26
June
2020
|
09:00
Australia/Sydney

Rise in investment scams during COVID-19 pandemic

Summary
We are seeing a spike in reports of scams related to fake crypto-assets (or crypto currencies), term deposits, investments and scams that start via romance sites.
Warren Day, ASIC Executive Director for Assessment and Intelligence

ASIC has seen a rise in the number of investment scam reports from Australian consumers and investors during the COVID-19 (coronavirus) pandemic. Reports of misconduct received by ASIC from March to May 2020 are up 20% compared to the same period last year.

ASIC Executive Director for Assessment and Intelligence Warren Day said economic uncertainty due to COVID-19 has created a perfect storm. ‘Australians are at risk of being scammed and losing money, and scammers are using age-old tactics in new and sophisticated ways to target people.

‘We are seeing a spike in reports of scams related to fake crypto-assets (or crypto currencies), term deposits, investments and scams that start via romance sites.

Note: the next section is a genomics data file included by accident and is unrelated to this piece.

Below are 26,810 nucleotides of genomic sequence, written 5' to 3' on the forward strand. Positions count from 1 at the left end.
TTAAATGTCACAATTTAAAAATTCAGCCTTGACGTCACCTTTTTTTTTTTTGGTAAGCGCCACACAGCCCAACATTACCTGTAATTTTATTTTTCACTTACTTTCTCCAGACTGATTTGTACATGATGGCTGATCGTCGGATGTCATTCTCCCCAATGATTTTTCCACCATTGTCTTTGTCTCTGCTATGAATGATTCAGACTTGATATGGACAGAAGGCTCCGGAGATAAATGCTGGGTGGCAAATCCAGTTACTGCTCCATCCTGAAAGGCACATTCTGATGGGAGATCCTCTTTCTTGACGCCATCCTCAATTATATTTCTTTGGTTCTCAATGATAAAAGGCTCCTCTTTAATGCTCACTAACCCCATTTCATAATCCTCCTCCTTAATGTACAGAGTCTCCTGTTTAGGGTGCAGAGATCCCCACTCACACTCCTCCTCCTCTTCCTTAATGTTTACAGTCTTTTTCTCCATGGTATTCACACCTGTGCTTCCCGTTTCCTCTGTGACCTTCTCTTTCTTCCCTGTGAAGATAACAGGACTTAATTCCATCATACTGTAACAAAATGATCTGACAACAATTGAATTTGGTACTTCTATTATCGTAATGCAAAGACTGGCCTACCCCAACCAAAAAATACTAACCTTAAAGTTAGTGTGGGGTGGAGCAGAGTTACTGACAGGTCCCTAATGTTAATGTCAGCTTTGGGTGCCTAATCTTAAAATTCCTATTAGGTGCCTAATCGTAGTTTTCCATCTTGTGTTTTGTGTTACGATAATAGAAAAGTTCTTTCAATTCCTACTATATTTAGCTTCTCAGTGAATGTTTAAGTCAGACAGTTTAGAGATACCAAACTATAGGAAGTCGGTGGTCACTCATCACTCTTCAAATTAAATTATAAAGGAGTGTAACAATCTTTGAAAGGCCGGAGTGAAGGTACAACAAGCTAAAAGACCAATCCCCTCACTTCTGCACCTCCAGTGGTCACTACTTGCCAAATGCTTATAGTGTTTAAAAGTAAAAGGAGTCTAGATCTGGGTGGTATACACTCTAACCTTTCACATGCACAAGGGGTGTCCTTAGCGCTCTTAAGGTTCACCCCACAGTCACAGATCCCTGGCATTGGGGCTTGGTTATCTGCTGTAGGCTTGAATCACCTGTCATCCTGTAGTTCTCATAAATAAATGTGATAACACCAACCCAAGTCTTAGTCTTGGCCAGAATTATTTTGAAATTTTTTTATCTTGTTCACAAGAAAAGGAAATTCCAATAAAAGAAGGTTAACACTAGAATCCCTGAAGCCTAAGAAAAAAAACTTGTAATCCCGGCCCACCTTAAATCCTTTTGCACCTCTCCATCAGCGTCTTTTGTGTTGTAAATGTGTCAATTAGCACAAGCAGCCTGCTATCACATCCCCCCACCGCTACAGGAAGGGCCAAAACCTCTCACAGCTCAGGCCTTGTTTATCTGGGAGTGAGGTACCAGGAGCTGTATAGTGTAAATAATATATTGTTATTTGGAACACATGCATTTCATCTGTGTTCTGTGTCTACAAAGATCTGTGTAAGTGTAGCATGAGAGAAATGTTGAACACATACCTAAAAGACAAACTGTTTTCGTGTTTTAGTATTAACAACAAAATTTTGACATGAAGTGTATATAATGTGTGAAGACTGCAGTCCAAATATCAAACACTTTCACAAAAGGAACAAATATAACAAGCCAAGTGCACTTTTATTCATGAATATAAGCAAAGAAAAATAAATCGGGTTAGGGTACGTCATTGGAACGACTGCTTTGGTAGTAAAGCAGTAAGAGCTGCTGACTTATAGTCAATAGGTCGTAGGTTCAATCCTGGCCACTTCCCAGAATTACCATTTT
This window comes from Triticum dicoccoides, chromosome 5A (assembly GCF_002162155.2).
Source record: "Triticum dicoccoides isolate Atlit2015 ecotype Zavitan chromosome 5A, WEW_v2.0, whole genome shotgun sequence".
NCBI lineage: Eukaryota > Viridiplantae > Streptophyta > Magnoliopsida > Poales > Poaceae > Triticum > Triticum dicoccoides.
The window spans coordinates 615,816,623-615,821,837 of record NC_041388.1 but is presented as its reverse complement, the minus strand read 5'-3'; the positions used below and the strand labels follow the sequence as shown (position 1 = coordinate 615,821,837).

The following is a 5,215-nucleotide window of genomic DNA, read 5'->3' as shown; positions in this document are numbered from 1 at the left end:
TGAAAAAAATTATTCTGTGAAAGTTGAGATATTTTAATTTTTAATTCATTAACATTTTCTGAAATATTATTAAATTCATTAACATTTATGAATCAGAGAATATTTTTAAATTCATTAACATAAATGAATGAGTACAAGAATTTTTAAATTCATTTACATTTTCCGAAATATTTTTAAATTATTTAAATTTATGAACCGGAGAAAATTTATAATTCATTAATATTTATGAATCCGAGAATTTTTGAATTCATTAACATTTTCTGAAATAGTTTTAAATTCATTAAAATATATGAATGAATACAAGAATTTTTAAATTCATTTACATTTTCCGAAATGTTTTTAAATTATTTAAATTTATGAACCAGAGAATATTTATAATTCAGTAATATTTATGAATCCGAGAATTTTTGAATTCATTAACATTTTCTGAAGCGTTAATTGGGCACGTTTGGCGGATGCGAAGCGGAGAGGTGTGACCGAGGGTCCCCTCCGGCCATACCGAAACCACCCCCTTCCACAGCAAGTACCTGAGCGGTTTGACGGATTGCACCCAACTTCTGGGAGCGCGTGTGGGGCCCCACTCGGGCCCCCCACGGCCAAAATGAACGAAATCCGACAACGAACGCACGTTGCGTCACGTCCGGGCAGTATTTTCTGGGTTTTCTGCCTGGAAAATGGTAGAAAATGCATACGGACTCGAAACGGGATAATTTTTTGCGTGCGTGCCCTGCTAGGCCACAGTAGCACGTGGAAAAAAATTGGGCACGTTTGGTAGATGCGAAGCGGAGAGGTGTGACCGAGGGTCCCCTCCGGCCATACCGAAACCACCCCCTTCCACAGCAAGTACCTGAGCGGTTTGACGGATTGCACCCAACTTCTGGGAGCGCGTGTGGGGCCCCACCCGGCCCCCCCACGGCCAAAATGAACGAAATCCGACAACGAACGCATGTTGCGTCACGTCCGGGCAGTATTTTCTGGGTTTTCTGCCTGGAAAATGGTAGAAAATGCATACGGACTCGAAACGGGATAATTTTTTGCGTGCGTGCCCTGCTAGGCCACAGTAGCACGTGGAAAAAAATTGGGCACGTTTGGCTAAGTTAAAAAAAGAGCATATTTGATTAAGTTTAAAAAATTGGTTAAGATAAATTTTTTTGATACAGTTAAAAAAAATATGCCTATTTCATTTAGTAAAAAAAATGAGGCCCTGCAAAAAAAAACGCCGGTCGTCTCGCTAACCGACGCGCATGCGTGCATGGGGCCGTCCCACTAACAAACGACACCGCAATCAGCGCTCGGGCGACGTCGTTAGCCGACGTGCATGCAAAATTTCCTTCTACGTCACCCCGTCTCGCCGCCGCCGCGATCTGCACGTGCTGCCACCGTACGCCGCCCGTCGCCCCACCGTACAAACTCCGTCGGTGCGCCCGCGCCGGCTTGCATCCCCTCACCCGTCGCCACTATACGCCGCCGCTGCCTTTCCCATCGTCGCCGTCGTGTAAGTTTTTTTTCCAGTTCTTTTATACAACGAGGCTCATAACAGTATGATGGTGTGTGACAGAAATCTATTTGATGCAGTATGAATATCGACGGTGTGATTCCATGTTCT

‘ASIC is particularly concerned about the risk to consumers and investors losing money when buying into fake crypto-assets. Most crypto-asset investment opportunities reported to ASIC appear to be outright scams and there is no actual underlying investment,’ Mr Day said.

While reports from the public provide ASIC with valuable intelligence, scammers are difficult to catch and lost money can be difficult to recover, especially when they are operating outside of Australia.

Scams can take many forms. Reports of scams received by ASIC indicate that many financial and investment scams have similar traits. Scammers often:

  • present a range of investment offers – from modest returns to high returns – that sound safer than they are
  • make persistent requests to continue investing despite no evidence of actual returns on initial investments
  • display fake endorsements from celebrities or government agencies, including ASIC
  • request money be paid to a person or company into multiple or constantly changing bank accounts
  • lure someone via a romance site and direct them to send money or invest in crypto-assets or forex trading.

Background

On 22 June 2020, the Australian Competition and Consumer Commission (ACCC) released its Targeting scams 2019: a review of scam activity since 2009 report.

ASIC uses the information it receives from the public to target entities with more intensive surveillance. Where we identify unlawful conduct or practices that harm investors, ASIC can consider its full suite of regulatory tools and enforcement powers to take action.

Boilerplate

ASIC is Australia’s corporate, markets and financial services regulator.